- The format of the series is unique, with humorous, cartoon-like original illustrations from the author.
- Special sales potential in museum gift shops.
- Perfect for developing scientists and critical thinkers.
- Emphasizes the hard work, patience, and fearless curiosity needed to do great science.
Since September 11, 2001, the Bush administration has relentlessly invoked the word "freedom." Al-Qaeda attacked us because "they hate our freedom." The U.S. can strike preemptively because "freedom is on the march." Social security should be privatized in order to protect individual freedoms. The 2005 presidential inaugural speech was a kind of crescendo: the words "freedom," "free," and "liberty," were used forty-nine times in President Bush's twenty-minute speech.
In Whose Freedom?, Lakoff surveys the political landscape and offers an essential map of the Republican battle plan that has captured the hearts and minds of Americans--and shows how progressives can fight to reinvigorate this most beloved of American political ideas.
A top Washington journalist recounts the dramatic political battle to pass the Civil Rights Act of 1964, the law that created modern America
It was a turbulent time in America—a time of sit-ins, freedom rides, a March on Washington and a governor standing in the schoolhouse door—when John F. Kennedy sent Congress a bill to bar racial discrimination in employment, education, and public accommodations. Countless civil rights measures had died on Capitol Hill in the past. But this one was different because, as one influential senator put it, it was "an idea whose time has come."
In a powerful narrative layered with revealing detail, Todd S. Purdum tells the story of the Civil Rights Act of 1964, recreating the legislative maneuvering and the larger-than-life characters who made its passage possible. From the Kennedy brothers to Lyndon Johnson, from Martin Luther King Jr. to Hubert Humphrey and Everett Dirksen, Purdum shows how these all-too-human figures managed, in just over a year, to create a bill that prompted the longest filibuster in the history of the U.S. Senate yet was ultimately adopted with overwhelming bipartisan support. He evokes the high purpose and low dealings that marked the creation of this monumental law, drawing on extensive archival research and dozens of new interviews that bring to life this signal achievement in American history.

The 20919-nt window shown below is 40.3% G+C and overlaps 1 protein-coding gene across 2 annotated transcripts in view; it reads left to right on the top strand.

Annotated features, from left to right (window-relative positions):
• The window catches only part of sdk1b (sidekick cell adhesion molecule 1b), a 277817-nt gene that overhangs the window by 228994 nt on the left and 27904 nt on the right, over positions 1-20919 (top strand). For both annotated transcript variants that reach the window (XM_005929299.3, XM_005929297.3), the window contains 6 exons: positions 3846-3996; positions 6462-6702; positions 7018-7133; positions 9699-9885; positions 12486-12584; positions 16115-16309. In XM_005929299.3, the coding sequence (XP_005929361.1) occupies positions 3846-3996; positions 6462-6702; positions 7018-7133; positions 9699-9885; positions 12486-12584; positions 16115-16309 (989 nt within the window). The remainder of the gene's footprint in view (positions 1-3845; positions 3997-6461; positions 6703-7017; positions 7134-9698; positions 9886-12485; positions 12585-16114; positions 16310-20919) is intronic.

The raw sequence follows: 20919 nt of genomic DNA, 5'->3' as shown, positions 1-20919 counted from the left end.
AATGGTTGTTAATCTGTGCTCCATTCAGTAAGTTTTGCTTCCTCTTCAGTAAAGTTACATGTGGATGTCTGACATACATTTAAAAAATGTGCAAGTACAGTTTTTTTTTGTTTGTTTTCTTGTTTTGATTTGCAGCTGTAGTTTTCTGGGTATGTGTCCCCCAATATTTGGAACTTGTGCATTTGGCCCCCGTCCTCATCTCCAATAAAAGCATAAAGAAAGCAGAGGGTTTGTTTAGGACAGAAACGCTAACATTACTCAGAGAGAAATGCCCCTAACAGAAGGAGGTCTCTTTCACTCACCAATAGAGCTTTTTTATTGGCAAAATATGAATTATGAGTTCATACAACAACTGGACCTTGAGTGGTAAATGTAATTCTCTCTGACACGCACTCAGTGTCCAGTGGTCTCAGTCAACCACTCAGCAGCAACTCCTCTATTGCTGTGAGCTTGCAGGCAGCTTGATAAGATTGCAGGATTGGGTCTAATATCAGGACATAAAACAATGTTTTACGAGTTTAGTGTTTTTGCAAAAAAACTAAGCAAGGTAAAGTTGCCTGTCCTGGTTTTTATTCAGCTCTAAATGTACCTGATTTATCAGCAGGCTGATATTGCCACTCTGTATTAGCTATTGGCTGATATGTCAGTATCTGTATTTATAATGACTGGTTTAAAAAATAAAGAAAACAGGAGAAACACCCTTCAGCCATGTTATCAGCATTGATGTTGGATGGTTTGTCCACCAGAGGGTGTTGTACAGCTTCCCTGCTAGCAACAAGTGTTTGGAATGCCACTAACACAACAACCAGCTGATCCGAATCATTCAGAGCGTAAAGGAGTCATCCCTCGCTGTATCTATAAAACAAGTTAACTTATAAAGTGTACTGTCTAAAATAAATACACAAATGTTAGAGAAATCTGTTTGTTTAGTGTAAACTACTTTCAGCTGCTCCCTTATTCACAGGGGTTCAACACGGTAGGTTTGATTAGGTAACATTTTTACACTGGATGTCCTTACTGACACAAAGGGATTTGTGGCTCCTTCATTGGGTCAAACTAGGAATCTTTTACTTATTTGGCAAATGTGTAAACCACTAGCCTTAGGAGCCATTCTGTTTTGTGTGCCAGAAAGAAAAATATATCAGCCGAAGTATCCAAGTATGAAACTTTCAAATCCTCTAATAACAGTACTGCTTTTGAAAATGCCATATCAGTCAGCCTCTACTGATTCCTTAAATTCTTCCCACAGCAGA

Often hailed as the most important law of the past century, the Civil Rights Act stands as a lesson for our own troubled times about what is possible when patience, bipartisanship, and decency rule the day.
In this collection of work by renowned scholar Amitav Acharya, Acharya draws on extensive research from throughout his career and examines the dominant understandings of three of the most important theoretical concepts used by scholars of world politics: "power," "institutions" and "ideas." A key purpose of this collection is to examine how these concepts, when applied to the world at large, are to different degrees limited in capturing the contexts, experiences and agencies of the actors in the world beyond the West. Through this he seeks to identify and explore alternative understandings that can expand the dynamics of power, institutions and ideas in the broader and more inclusive context of world politics.
As a discipline, International Relations (IR) has seen endless contestations and compromises over its theories, paradigms and methods. The aim of this book is not to engage in a grand debate, but rather to make a case for rendering the discipline more genuinely global by engaging the ideas, voices and experiences of the non-Western world.